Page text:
The HIV pandemic hasn’t loosened its hold on Africa, putting 7.5 million people at risk of living with this medical condition. About 18.9% of the general population is affected by HIV and it continues to affect more people every day. The region is gripped by the largest HIV/AIDs epidemic in the world and it’s a major health concern even in 2021.
AIDS and Orphans in Africa
Statistics show that more than 1.2 million children have lost their parents to this disease. The socio-economic adversities continue to make their orphaned lives even more deplorable. The financial insecurities lead minors into sex work, which only preserves the vicious cycle of the epidemic.
It may also lead to dropping out of school and engaging in child labor to make ends meet. The homeless and parentless children in Africa need donations to survive this epidemic and the challenges of the orphaned life.
Life Beyond the Statistics
Living in an endemic is difficult enough; the world realizes what children in Africa have been dealing with for all these years. But even the most fatal diseases don’t prepare you for life after losing your parents.
The after-effects are devastating and can have crippling effects on your mental health, emotional well-being, and financial stability. But these issues are overshadowed by the battle of survival.
Many children in Africa are orphaned when one or both of their parents die of HIV-related infections or AID. But the disease itself is not to blame for their deaths; the real culprit is the lack of treatment.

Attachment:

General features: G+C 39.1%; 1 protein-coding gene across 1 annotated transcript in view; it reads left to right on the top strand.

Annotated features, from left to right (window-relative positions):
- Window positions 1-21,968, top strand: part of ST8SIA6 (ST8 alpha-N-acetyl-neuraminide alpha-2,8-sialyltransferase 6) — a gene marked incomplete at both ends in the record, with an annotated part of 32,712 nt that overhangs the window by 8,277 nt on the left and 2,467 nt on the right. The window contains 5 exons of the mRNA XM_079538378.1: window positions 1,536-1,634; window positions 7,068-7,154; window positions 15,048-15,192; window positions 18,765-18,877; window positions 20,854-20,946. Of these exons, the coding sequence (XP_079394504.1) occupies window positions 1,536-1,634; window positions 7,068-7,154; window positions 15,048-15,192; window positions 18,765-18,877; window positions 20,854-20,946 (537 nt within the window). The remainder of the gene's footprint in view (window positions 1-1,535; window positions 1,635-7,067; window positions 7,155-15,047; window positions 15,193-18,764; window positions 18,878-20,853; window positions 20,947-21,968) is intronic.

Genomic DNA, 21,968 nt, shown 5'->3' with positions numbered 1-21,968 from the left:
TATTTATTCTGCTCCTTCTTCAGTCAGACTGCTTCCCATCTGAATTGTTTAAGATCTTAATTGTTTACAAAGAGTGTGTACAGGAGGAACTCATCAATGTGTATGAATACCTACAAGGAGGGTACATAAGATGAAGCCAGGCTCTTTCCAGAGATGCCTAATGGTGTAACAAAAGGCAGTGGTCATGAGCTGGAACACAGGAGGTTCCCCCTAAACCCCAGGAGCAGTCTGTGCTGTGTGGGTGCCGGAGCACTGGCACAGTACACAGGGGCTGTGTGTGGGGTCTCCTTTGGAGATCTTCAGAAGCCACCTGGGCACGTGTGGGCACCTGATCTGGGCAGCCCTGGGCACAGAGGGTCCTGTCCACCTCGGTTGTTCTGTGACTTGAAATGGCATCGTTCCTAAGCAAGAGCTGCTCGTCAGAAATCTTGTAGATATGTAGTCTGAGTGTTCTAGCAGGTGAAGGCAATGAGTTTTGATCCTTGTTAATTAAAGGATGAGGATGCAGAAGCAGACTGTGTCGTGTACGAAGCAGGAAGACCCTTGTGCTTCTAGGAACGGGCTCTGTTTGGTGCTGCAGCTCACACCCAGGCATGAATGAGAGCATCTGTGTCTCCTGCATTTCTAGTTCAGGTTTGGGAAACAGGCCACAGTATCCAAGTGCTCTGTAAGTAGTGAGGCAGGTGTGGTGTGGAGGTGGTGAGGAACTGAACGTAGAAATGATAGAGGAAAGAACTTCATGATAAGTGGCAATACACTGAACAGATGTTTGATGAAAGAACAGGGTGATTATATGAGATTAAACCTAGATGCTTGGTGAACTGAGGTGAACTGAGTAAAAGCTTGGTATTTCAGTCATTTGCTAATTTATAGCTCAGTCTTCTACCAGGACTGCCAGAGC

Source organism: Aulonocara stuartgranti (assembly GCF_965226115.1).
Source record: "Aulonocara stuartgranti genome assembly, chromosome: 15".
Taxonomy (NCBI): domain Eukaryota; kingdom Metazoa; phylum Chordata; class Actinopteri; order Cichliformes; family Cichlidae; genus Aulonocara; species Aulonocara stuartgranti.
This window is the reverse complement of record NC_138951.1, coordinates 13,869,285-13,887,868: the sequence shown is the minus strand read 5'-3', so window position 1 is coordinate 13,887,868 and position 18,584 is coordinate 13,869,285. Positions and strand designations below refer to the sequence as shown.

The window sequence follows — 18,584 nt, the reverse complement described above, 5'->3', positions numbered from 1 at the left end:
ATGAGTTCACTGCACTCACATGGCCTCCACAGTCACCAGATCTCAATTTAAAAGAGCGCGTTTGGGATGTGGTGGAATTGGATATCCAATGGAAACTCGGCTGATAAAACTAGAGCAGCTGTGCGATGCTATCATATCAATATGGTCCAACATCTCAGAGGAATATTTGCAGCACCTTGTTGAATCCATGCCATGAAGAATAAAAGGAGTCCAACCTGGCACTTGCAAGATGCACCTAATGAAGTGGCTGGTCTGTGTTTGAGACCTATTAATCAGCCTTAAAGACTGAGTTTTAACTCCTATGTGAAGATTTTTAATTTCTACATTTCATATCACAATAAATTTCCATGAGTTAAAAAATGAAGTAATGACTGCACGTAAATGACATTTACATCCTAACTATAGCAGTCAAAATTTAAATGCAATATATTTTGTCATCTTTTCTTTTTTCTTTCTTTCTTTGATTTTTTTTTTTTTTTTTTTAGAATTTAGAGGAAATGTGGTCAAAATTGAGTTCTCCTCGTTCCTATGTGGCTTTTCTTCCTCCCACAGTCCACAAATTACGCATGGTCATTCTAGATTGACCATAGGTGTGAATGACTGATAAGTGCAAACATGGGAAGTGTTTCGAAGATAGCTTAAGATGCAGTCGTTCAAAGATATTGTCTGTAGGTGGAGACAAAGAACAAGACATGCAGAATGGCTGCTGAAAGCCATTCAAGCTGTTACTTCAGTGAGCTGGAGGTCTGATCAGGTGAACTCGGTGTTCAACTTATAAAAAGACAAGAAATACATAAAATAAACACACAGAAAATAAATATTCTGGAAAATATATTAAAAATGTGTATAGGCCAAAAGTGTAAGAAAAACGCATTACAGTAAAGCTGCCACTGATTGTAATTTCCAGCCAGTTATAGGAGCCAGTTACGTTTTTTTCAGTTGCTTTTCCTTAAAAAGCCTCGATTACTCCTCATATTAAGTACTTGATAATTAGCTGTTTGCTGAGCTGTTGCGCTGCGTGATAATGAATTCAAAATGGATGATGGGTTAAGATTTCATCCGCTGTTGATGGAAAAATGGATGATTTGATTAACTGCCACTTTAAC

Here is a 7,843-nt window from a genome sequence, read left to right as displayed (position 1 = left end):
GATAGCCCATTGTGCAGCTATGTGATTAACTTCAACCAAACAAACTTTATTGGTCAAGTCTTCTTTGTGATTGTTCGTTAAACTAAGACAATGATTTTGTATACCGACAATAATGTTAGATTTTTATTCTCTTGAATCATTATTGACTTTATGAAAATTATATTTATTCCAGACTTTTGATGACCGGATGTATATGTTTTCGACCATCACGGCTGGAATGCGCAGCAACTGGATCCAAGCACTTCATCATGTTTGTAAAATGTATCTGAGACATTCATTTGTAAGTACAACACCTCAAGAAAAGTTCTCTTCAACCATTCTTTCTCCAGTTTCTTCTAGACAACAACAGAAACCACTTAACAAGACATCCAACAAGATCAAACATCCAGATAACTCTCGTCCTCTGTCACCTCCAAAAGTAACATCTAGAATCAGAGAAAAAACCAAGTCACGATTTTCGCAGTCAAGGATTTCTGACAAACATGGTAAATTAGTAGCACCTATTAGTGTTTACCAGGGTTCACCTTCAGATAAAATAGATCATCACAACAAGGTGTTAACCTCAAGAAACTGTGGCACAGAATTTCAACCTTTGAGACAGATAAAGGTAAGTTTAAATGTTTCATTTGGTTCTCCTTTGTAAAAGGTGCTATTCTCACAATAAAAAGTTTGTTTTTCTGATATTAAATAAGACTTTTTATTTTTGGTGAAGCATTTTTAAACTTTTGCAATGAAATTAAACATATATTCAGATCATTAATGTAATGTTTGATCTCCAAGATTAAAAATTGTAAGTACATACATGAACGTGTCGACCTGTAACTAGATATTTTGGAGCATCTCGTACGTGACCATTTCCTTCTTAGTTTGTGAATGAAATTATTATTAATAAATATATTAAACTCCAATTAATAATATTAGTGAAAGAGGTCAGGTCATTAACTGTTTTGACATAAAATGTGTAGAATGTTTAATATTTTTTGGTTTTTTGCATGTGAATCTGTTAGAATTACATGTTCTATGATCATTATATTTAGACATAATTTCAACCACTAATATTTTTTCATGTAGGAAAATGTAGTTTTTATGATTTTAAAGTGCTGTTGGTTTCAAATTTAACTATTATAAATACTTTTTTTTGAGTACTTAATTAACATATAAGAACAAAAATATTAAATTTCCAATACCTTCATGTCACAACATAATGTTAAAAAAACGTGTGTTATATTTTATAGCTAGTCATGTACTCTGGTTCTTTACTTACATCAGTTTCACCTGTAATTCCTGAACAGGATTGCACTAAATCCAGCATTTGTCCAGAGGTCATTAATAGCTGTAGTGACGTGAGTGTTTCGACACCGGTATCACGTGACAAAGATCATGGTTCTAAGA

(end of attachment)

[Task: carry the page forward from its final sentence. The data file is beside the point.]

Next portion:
AIDS in Children
There’s not enough research to support healthcare programs in this region and provide adequate medical attention to the ever-increasing population of people with AIDS. There are several misconceptions regarding the spread of AIDS: it’s commonly believed that it’s an STD and can only be transmitted through sexual activity.
But minors under the age of 5 have died due to AIDS, which only proves that the epidemic requires more than just a singular approach to treat all age groups affected by it. Contrary to common belief, HIV/AIDS is not passed on by physical contact; it can be passed from mother to child and that’s how many children contract this disease during infancy.
The affected population requires rigorous medical help to combat the ugly outcomes of this HIV/AIDS epidemic. We’re playing our part in helping children in Africa fight this virus. Our safety division overlooks the various consequences of this epidemic and how to save orphaned children from it. If you’re interested in helping a parentless African child, donate now.